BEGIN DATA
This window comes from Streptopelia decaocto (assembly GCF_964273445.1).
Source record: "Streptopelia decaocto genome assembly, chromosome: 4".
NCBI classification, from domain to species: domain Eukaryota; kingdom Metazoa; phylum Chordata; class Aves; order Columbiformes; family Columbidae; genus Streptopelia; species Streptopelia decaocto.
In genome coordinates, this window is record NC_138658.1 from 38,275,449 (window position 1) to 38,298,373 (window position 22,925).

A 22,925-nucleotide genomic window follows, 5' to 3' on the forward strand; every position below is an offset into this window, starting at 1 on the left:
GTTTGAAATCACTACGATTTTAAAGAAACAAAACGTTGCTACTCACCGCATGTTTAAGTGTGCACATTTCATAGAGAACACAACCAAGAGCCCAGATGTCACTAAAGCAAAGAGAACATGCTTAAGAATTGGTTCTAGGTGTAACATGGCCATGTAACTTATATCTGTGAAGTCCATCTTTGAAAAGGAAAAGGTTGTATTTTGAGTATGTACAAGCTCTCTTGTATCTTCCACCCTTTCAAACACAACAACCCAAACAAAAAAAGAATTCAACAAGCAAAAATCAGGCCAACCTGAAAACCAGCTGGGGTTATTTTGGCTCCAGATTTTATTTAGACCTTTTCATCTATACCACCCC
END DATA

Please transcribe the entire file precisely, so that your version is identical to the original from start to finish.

This window comes from Streptopelia decaocto (assembly GCF_964273445.1).
Source record: "Streptopelia decaocto genome assembly, chromosome: 4".
NCBI classification, from domain to species: domain Eukaryota; kingdom Metazoa; phylum Chordata; class Aves; order Columbiformes; family Columbidae; genus Streptopelia; species Streptopelia decaocto.
In genome coordinates, this window is record NC_138658.1 from 38,275,449 (window position 1) to 38,298,373 (window position 22,925).

A 22,925-nucleotide genomic window follows, 5' to 3' on the forward strand; every position below is an offset into this window, starting at 1 on the left:
GTTTGAAATCACTACGATTTTAAAGAAACAAAACGTTGCTACTCACCGCATGTTTAAGTGTGCACATTTCATAGAGAACACAACCAAGAGCCCAGATGTCACTAAAGCAAAGAGAACATGCTTAAGAATTGGTTCTAGGTGTAACATGGCCATGTAACTTATATCTGTGAAGTCCATCTTTGAAAAGGAAAAGGTTGTATTTTGAGTATGTACAAGCTCTCTTGTATCTTCCACCCTTTCAAACACAACAACCCAAACAAAAAAAGAATTCAACAAGCAAAAATCAGGCCAACCTGAAAACCAGCTGGGGTTATTTTGGCTCCAGATTTTATTTAGACCTTTTCATCTATACCACCCC